Keywords: oil prices, panel data estimations, the VIX
    JEL: C23 O13 O24
    Date: 2014–02–03
  25. By: Camila Casas
    Abstract: In this paper, I estimate the demand for housing in Bogotá, modeling electricity consumption explicitly to take into account the crossed subsidies included in Colombian utility rates. I use household level data on housing prices, observable dwelling attributes, and demographic variables to recover the willingness to pay for housing characteristics following the three-step estimation procedure suggested by Bajari and Kahn (2005). First, I regress the price of housing against different observable dwelling characteristics to recover the implicit price of each feature. Next, I infer household-specific preference parameters from the utility maximizing first-order conditions, where a household’s utility depends on these observable characteristics. Finally, I analyze the relationship between demographic variables and the taste parameters estimated in the previous step. In order to study the impact of subsidies on households’ housing decisions, I focus on the impact of changes in the price of electricity on the choice of dwelling size. I find that subsidized households choose bigger dwellings than they would in the absence of subsidies, while those who are taxed choose smaller ones.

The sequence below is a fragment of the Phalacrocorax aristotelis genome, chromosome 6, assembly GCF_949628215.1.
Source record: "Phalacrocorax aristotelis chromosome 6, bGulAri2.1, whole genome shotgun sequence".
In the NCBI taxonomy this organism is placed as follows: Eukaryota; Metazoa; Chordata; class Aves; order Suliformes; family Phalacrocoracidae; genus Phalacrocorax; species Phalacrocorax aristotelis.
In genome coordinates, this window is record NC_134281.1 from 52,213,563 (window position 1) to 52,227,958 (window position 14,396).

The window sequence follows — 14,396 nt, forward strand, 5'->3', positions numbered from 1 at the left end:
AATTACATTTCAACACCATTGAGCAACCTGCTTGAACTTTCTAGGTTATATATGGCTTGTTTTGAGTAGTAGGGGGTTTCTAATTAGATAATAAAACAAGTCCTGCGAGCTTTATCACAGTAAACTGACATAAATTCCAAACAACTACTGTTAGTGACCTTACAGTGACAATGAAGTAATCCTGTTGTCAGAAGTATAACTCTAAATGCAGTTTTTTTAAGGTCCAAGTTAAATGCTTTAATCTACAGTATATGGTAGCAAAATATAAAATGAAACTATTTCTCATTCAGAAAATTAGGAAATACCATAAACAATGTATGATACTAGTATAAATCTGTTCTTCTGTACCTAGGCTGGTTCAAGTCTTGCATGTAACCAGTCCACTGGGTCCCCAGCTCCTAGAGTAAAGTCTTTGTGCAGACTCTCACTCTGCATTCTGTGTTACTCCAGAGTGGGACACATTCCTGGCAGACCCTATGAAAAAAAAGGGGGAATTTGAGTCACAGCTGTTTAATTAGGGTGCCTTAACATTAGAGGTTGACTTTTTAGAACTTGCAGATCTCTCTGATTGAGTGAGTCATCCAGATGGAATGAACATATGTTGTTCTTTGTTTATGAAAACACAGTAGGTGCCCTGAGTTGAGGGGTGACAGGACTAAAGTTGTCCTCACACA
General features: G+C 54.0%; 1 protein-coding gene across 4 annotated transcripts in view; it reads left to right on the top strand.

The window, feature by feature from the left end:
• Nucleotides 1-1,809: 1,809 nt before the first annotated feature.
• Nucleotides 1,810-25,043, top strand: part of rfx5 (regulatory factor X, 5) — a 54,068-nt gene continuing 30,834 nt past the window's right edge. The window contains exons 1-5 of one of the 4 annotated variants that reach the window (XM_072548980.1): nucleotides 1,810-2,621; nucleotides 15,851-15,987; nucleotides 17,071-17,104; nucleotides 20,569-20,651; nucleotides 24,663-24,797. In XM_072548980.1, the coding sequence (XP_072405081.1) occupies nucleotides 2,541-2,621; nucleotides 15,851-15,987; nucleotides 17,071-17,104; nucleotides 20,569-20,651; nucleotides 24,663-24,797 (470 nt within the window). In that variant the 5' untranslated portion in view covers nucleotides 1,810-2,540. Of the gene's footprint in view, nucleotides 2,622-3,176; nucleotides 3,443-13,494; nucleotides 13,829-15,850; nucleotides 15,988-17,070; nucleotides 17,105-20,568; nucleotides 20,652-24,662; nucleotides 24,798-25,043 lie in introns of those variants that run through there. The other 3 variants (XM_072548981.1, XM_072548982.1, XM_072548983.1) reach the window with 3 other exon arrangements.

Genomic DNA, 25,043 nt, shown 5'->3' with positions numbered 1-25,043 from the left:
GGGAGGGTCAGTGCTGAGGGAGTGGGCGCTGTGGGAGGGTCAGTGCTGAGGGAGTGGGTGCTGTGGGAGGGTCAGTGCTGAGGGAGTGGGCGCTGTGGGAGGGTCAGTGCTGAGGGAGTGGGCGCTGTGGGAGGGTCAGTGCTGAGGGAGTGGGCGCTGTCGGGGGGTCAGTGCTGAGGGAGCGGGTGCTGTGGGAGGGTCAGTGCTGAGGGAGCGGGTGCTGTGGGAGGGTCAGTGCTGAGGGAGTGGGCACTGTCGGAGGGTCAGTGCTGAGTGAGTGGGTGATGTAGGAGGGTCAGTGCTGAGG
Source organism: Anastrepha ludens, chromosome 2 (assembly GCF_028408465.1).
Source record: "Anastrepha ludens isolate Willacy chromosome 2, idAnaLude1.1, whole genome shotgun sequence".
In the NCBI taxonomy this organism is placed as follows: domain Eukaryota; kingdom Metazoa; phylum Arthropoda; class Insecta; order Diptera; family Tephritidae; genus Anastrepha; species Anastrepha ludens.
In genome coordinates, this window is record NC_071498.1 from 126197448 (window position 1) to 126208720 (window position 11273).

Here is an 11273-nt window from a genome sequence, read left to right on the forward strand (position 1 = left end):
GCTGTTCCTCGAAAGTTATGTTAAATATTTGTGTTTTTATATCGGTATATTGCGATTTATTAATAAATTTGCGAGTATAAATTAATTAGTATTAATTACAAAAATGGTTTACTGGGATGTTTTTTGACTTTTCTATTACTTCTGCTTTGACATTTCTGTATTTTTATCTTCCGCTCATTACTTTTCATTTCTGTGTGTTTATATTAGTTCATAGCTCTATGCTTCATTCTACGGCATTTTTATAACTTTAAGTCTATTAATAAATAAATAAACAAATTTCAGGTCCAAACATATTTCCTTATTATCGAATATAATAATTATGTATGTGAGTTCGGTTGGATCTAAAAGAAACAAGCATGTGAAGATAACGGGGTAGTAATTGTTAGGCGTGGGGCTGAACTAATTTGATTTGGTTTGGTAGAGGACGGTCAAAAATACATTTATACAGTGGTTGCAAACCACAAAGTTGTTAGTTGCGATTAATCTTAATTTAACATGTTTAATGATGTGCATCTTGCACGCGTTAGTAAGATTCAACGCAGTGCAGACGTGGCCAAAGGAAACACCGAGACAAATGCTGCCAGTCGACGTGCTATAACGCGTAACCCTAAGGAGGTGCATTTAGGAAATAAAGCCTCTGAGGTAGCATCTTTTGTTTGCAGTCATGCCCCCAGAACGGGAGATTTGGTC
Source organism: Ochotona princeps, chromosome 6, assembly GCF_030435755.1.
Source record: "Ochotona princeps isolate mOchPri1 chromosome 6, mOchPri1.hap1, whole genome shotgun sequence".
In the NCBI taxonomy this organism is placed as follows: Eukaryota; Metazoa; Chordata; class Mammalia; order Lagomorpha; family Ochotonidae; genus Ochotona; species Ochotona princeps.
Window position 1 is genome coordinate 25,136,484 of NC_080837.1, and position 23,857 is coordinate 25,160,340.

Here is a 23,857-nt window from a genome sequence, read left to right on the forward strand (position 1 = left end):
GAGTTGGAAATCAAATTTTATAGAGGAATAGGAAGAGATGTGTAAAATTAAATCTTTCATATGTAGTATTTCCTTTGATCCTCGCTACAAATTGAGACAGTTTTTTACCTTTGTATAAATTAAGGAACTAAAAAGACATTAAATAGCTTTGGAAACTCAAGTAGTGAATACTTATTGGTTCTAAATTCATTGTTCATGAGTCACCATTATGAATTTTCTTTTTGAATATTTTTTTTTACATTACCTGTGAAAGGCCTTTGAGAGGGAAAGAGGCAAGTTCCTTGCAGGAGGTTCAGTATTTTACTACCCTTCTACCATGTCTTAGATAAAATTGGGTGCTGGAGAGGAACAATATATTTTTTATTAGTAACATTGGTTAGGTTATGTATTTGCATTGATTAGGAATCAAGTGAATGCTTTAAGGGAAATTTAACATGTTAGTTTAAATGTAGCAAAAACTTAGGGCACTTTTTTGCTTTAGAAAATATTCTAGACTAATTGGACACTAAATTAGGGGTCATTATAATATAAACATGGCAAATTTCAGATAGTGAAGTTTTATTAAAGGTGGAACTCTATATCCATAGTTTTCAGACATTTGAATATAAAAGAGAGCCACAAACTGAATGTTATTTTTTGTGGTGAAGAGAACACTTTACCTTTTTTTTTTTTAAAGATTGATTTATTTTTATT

Keywords: Housing Demand, Hedonic Prices, Subsidies, Stratification.
    JEL: H2 H4 I3 R21
    Date: 2014–10–09
  26. By: Managi, Shunsuke; Tanaka, Kenta
    Abstract: The Great East Japan Earthquake, which occurred on March 11, 2011, triggered the Fukushima nuclear power plant accident. This study estimates the economic damage caused by the radioactive contamination from the plant using a hedonic approach. Our estimation results show that an increase of 1 decreases the land price by 3.39% on average in Fukushima and Miyagi prefectures. Specifically, damage due to the radiation effect is estimated to cost approximately 64.1 billion yen in Fukushima. In addition, our result shows that commercial and business areas are more sensitive than residential areas to the radiation quantity.